As China’s economy continues to decline, the unemployment rate has been steadily rising. Recently, a Chinese scholar pointed out that the official unemployment statistics are distorted, and it is estimated that around 54 million young people have become unemployed since the outbreak of the pandemic, making the employment situation increasingly severe.
Amidst the ongoing pandemic, China’s economy has faced sluggishness, leading to unemployment becoming a pressing social concern. On June 1, a researcher from the Beijing Reform and Development Research Institute, a government think tank, shed light on three primary issues with China’s current unemployment statistics.
Firstly, the scholar highlighted that China’s official employment standards are set too low. China considers individuals employed if they work for just one hour per week. Meanwhile, the International Labour Organization defines employment as working for at least 10 hours per week, and the United States and France have higher thresholds at 15 and 20 hours per week, respectively.
Secondly, the inclusion of rural household registration holders in urban unemployment statistics skews the data. Many migrant workers, facing the high cost of living, are compelled to return to their hometowns after losing their jobs in cities. This migration makes it challenging to accurately capture this group in urban unemployment surveys, resulting in distorted data.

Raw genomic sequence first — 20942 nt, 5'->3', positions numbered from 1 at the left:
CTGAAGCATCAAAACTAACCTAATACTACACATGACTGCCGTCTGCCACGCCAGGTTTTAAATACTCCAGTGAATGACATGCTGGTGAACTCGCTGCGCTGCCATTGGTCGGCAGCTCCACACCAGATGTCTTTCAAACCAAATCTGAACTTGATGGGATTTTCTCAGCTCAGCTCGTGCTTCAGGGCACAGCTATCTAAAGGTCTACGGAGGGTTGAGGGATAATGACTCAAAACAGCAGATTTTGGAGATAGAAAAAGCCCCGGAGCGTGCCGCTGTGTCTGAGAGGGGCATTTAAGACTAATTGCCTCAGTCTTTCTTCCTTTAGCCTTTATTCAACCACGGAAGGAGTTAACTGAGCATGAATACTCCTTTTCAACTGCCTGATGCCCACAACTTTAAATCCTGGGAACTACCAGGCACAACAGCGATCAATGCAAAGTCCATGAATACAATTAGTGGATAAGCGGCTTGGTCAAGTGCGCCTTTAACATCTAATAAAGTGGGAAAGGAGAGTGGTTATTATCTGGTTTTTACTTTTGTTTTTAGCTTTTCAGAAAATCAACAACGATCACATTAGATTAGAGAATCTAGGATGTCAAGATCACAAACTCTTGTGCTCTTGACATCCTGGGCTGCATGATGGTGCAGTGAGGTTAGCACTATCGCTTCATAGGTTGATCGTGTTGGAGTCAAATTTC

Thirdly, China has a significant number of “flexible employees” (people who work on flexible work and hours, such as Uber driver or food delivery), totaling 200 million, which accounts for roughly 40% of the urban employed population. However, less than 20% of this group participates in social security programs, making it difficult to assess the true employment situation using indicators such as unemployment benefits and registration.
According to the Ministry of Human Resources and Social Security’s latest data, the number of college graduates in China is expected to reach a record high of 11.58 million in 2023.
According to the analysis presented in the aforementioned WeChat article, after three years of the pandemic, approximately 15 million vocational school and college graduates in China are unable to find jobs. Additionally, the average number of employees in A-share listed companies has decreased by 11.9% over the past three years, indicating that around 10% of employees have become unemployed. The estimated number of employed youth aged 16 to 24 is approximately 25 million. Professor Lu Feng from Peking University estimates that around 23 million migrant workers have returned to their hometowns due to unemployment during the same period. Considering that 60% of this group are young people, there would be around 14 million unemployed young migrant workers. Consequently, “since the outbreak of the pandemic, the number of unemployed young people has increased by approximately 54 million.”
The article conservatively estimates that the absolute number of unemployed youth in China has increased by around 25-30 million compared to the pre-pandemic period. This figure accounts for approximately 6.2% – 7.5% of the total labor force in this age group or 2.8% – 3.4% of the entire working-age population in China.
Source: Radio Free Asia, June 6, 2023